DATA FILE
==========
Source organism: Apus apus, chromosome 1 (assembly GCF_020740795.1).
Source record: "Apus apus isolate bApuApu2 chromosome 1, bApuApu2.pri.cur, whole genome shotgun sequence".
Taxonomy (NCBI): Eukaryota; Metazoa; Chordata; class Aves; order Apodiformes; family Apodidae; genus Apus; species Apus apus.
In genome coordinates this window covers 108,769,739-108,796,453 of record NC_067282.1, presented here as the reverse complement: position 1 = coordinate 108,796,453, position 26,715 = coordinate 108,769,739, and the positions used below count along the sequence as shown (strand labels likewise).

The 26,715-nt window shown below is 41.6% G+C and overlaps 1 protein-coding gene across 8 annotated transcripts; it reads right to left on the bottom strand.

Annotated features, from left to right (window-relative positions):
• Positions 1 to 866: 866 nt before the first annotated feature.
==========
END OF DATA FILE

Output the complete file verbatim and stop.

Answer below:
Source organism: Apus apus, chromosome 1 (assembly GCF_020740795.1).
Source record: "Apus apus isolate bApuApu2 chromosome 1, bApuApu2.pri.cur, whole genome shotgun sequence".
Taxonomy (NCBI): Eukaryota; Metazoa; Chordata; class Aves; order Apodiformes; family Apodidae; genus Apus; species Apus apus.
In genome coordinates this window covers 108,769,739-108,796,453 of record NC_067282.1, presented here as the reverse complement: position 1 = coordinate 108,796,453, position 26,715 = coordinate 108,769,739, and the positions used below count along the sequence as shown (strand labels likewise).

The 26,715-nt window shown below is 41.6% G+C and overlaps 1 protein-coding gene across 8 annotated transcripts; it reads right to left on the bottom strand.

Annotated features, from left to right (window-relative positions):
• Positions 1 to 866: 866 nt before the first annotated feature.